Jerome Powell: Fed’s Powell repeats there is time to deliberate over rate cuts

Estimated read time 11 min read
WASHINGTON: Federal Reserve Chair Jerome Powell reiterated on Wednesday that the U.S. central bank has time to deliberate over its first interest rate cut given the strength of the economy and recent high inflation readings.

Federal Reserve officials will likely reduce their benchmark interest rate later this year, said Powell.

“Recent readings on both job gains and inflation have come in higher than expected,” Powell said in remarks prepared for delivery at the Stanford Graduate School of Business. “Recent data do not, however, materially change the overall picture, which continues to be one of solid growth, a strong but rebalancing labor market, and inflation moving down toward 2% on a sometimes bumpy path.”

“Given the strength of the economy and progress on inflation so far, we have time to let the incoming data guide our decisions on policy,” Powell said, with decisions made “meeting by meeting.”

“If the economy evolves broadly as we expect,” Powell said, he and his Fed colleagues largely agree that a lower policy interest rate will be appropriate “at some point this year.”

But that will only happen once policymakers “have greater confidence that inflation is moving sustainably down” to the central bank’s 2% target, Powell said, also a repeat of language the Fed has adopted of late to reflect its effort to balance the risks of cutting interest rates before inflation is truly controlled with the risks of suppressing economic activity more than is needed. Inflation, based on the Fed’s preferred measure, remains half a percentage point or more above the central bank’s target, and recent progress has been minimal. That has left some officials discounting the need for lower interest rates until near the end of this year. Investors still expect a first rate cut at the Fed’s June 11-12 policy meeting, though the odds of that have been drifting lower on the back of stronger data. The U.S. jobs report for March is due to be released on Friday, with new inflation data coming next week.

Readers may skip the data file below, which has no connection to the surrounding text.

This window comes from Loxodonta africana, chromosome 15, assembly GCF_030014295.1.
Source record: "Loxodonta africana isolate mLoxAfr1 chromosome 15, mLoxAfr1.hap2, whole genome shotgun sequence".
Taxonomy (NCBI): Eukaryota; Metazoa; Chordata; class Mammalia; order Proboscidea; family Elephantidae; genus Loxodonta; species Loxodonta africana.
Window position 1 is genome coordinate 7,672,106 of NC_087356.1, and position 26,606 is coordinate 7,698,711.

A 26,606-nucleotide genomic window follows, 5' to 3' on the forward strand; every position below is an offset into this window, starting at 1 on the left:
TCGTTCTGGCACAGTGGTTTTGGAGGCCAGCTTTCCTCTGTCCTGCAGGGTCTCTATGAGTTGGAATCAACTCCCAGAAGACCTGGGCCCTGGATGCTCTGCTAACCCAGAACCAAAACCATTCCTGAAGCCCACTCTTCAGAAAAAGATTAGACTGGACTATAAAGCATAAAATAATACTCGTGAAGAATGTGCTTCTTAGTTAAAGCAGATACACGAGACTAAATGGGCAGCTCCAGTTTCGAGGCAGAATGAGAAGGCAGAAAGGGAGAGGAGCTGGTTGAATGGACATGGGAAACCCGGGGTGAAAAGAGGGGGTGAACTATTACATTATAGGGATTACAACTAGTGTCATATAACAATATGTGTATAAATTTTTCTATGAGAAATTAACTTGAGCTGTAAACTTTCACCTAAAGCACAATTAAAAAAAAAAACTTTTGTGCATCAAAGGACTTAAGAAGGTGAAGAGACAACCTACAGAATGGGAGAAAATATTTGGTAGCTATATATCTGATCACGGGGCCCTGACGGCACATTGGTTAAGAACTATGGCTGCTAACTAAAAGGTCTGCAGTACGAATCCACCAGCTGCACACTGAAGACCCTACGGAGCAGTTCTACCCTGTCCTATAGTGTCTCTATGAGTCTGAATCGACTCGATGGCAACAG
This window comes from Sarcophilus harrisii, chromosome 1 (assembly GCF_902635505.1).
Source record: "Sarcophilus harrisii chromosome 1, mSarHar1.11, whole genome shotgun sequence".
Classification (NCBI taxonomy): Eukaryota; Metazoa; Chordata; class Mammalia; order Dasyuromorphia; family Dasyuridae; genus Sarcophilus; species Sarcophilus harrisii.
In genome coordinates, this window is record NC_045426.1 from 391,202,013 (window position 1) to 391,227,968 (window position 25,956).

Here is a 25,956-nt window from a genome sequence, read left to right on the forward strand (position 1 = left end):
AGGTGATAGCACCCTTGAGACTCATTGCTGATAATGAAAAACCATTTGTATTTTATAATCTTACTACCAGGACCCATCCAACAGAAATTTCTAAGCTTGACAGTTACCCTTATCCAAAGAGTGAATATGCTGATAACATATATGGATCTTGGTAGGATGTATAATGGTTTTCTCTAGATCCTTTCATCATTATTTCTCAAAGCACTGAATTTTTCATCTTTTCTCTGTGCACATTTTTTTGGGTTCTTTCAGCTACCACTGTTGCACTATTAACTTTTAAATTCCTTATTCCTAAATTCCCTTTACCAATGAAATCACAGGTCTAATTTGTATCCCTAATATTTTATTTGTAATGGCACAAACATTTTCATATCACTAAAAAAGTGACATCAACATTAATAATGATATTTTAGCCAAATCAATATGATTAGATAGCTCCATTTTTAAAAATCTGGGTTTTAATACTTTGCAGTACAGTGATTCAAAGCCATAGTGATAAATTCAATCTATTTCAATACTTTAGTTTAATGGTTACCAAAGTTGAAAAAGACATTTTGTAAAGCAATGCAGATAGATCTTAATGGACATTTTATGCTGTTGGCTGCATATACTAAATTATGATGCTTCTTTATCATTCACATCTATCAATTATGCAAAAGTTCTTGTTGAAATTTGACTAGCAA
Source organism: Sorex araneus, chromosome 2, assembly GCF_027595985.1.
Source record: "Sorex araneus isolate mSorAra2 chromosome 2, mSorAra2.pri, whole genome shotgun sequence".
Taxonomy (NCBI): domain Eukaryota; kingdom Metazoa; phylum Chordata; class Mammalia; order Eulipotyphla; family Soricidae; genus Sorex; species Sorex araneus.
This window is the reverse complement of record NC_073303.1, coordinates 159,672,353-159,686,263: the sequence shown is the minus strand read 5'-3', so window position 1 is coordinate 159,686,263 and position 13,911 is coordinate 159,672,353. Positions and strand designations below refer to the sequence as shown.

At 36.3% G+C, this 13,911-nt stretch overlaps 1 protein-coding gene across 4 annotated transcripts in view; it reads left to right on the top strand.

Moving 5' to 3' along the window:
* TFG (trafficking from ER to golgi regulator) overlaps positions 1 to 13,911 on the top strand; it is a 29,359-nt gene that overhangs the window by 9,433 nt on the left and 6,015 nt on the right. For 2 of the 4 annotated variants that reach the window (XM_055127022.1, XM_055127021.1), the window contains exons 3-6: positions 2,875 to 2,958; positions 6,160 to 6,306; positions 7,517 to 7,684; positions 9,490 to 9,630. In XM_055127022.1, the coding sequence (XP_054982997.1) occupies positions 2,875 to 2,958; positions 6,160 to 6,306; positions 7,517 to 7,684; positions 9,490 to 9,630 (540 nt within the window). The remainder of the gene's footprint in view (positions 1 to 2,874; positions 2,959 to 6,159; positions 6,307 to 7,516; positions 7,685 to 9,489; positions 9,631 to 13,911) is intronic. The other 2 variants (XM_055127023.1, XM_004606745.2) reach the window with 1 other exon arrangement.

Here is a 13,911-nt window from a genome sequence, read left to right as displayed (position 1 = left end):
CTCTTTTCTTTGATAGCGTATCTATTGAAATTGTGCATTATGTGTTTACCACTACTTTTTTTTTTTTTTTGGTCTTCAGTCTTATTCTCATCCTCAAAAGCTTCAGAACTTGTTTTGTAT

It remains “too soon,” Powell said, to judge whether recent stronger-than-expected inflation is “more than just a bump.”

The Fed at a policy meeting last month held its benchmark overnight interest rate steady in the 5.25%-5.50% range, where it has been since July.

Powell also used his speech on Wednesday to offer an election-year reaffirmation of a politics-free approach to monetary policymaking – a stance he said is critical to getting monetary policy right.

The Fed is given independence in setting interest rates and other key policy decisions, but that “requires us to make our monetary policy decisions without consideration of short-term political matters … The record shows that independent central banks deliver better economic outcomes,” he said.

“We do so by carrying out our work with technical competence and objectivity, in a transparent and accountable manner, and by sticking to our knitting,” Powell added, an approach that also means the Fed must avoid “mission creep” and not involve itself in fiscal matters or issues like climate change.

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